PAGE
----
How to become a V8 Supercar mechanic

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Becoming a motorsports mechanic

Their faces may not be splashed across billboards, but it is their skills that literally keep the wheels turning.

Welcome to the breakneck world of the V8 Supercar Mechanics, an industry fuelled by high adrenaline and only accessible to the very best.

So how to get your foot in the door? Admittedly, it’s not easy.

“It takes a very particular type of person to make it as a motorsports mechanics,” says Mark Dutton, Race Team Manager at Triple Eight – one of the most successful V8 racing teams in Australia.

“Of course, you have to be passionate about cars and the industry, but above anything else, you have to have the right attitude. We get guys and girls coming to us from all over the world with no experience at all, but it’s the ones who have the drive that really stand out.”

For Triple Eight, the type of person you are is often more important than your qualifications.

“The ability to get on with your team for long periods is essential. We work in incredibly tight pockets and we travel together frequently, so the team dynamic is of huge importance,” Mark says.

Initiative and an abnormal level of attention to detail are also essential factors.

“There are a trillion procedures to adhere to, so you can’t just sit back and think ‘she’ll be right.”How to become a V8 Supercar Mechnic

“You need to be the type of person who constantly double-checks your work and doesn’t take offence to someone else triple checking it again.”

“A millimetre can make the difference between success and failure – we’re responsible for the driver’s lives the minute they hit the track, so the pressures are enormous.”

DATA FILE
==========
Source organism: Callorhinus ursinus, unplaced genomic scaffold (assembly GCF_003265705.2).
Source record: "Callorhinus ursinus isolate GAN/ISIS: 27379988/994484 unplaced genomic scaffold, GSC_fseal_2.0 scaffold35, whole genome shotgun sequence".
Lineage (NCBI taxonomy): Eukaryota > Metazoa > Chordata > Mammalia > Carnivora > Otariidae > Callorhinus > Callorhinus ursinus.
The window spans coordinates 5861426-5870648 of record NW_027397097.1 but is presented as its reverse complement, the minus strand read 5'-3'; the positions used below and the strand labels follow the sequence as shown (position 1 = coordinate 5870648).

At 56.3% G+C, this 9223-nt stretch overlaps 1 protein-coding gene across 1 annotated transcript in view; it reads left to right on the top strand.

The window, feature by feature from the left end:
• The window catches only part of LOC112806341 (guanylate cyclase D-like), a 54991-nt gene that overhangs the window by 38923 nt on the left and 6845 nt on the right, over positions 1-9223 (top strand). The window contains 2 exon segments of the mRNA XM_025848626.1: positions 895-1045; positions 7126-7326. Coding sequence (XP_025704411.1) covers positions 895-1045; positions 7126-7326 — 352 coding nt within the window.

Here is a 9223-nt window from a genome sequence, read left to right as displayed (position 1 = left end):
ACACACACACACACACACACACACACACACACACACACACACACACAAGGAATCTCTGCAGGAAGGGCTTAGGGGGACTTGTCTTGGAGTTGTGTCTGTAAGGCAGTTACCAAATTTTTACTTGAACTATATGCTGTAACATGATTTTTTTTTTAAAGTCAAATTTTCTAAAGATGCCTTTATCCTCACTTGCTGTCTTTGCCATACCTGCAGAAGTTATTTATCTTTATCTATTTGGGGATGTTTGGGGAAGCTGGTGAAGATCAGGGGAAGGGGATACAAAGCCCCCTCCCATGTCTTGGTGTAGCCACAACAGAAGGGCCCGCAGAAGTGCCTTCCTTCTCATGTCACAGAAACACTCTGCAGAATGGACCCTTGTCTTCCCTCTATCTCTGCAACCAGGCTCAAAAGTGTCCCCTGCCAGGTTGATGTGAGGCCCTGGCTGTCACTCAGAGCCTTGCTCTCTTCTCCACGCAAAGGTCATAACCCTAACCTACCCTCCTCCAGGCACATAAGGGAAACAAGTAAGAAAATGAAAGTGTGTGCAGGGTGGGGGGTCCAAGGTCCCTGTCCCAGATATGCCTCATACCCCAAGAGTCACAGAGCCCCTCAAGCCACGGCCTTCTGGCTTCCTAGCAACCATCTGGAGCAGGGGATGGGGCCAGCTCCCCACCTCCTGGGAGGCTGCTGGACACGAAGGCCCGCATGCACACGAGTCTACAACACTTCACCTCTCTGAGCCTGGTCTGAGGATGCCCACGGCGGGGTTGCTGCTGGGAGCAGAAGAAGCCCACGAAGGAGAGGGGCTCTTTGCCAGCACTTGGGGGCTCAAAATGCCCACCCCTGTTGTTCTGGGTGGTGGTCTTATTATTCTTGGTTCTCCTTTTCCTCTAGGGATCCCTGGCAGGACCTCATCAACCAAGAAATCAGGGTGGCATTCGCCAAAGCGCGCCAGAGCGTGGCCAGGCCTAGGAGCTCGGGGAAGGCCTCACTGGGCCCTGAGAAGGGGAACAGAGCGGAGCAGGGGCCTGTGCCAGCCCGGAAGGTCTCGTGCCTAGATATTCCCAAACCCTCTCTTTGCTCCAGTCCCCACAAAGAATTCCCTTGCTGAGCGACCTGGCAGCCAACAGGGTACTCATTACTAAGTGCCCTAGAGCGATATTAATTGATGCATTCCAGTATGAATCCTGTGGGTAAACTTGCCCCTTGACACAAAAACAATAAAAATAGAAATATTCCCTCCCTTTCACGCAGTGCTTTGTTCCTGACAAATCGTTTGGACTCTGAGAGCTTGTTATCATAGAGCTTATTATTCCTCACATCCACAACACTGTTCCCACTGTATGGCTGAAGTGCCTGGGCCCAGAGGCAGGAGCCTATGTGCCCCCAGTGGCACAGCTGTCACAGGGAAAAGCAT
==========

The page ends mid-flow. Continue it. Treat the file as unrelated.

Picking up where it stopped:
As with most competitive industries, pay can be low and the days long, particularly at the outset.

Motorsport mechanics is far from a 9-5 occupation and shifts frequently stretch well beyond 12 hours, meaning clock-watchers need not apply.

However, for the right sort of person, the rewards far outweigh the negatives. Although qualifications and are not essential, they do help, as does having contacts already in the field.

Be prepared to undertake some voluntary work, and look into courses and certificates that specialise in Motorsport Technology (check out http://www.myskills.gov.au/courses/details?Code=AUR30912).

One thing that is also frequently overlooked is the importance of physical fitness. V8 Supercar Mechanics have an incredibly physical job, so it’s crucial you take good care of yourself in order to keep up with the demanding workload.

And remember, Racing Engineers won’t come looking for you, so make sure you put yourself out there. Don’t be afraid to start small and work your way up, you never know where contacts you make along the way might end up, and a lot of positions are filled by word of mouth.

Cold call and email teams that you are interested in working with, and familiarise yourself with industry magazines and websites such as http://www.speedcafe.com/, where opportunities with the big teams are often advertised.

If you’re already working in mechanics, enquire with your employer about any award schemes that you might be able to put yourself forward for. After all, if you’re not excelling in regular mechanics, it’s unlikely you’ll be able to stand out in the highly competitive world of motorsport.

Images | Vue Images 2016
Becoming a V8 supercar machanic

 

 

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Emily Usher is a Sydney based freelance writer and content editor with experience working across a wide variety of industries and businesses both large and small.

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